August 12, 2017
In this 2017 talk, The Future of Humanity Institute's Owen Cotton-Barratt discusses what strategy effective altruists ought to adopt with regards to the development of advanced artificial intelligence. He argues that we ought to adopt a portfolio approach - i.e., that we ought to invest resources in strategies relevant to several different AI scenarios. At the very end you will find an added section on what you can do to help.
The below transcript is lightly edited for readability.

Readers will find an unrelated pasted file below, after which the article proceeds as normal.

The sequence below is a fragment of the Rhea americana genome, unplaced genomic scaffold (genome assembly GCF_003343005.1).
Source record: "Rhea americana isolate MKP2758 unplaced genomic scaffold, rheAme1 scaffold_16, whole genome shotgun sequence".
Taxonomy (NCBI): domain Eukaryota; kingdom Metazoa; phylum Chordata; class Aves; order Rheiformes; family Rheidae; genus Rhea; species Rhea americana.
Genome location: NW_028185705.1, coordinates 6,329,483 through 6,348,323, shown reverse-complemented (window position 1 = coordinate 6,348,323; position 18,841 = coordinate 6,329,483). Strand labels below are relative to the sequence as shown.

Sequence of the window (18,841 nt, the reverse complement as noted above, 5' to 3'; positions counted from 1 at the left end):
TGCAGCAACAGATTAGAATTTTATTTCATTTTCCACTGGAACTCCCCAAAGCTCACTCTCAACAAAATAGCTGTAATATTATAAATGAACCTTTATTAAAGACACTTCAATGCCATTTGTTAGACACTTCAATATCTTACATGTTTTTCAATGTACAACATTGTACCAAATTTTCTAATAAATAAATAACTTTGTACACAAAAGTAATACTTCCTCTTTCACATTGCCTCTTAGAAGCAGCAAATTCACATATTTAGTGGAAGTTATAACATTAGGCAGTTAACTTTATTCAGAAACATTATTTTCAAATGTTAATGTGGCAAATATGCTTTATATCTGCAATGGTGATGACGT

Some of you may have noticed that a bunch of people in this community seem to think that AI is a big deal. I was going to talk about that a little bit. I think that there are a few different ideas which feed into what we should be paying a lot of attention to. One is that from a moral perspective, the biggest impacts of our actions - and perhaps even overwhelmingly so - are the effects of our actions today on what happens in the long term future. Then there's some pretty empirical ideas. One is that artificial intelligence might be the most radically transformative technology that has ever been developed. Then actually artificial intelligence is something that we may be able to influence the development of. Influencing that could be a major lever over the future. If we think that our actions over the long term future are important, this could be one of the important mechanisms. Then as well, that artificial intelligence and the type of radically transformative artificial intelligence could plausibly be developed in the next few decades.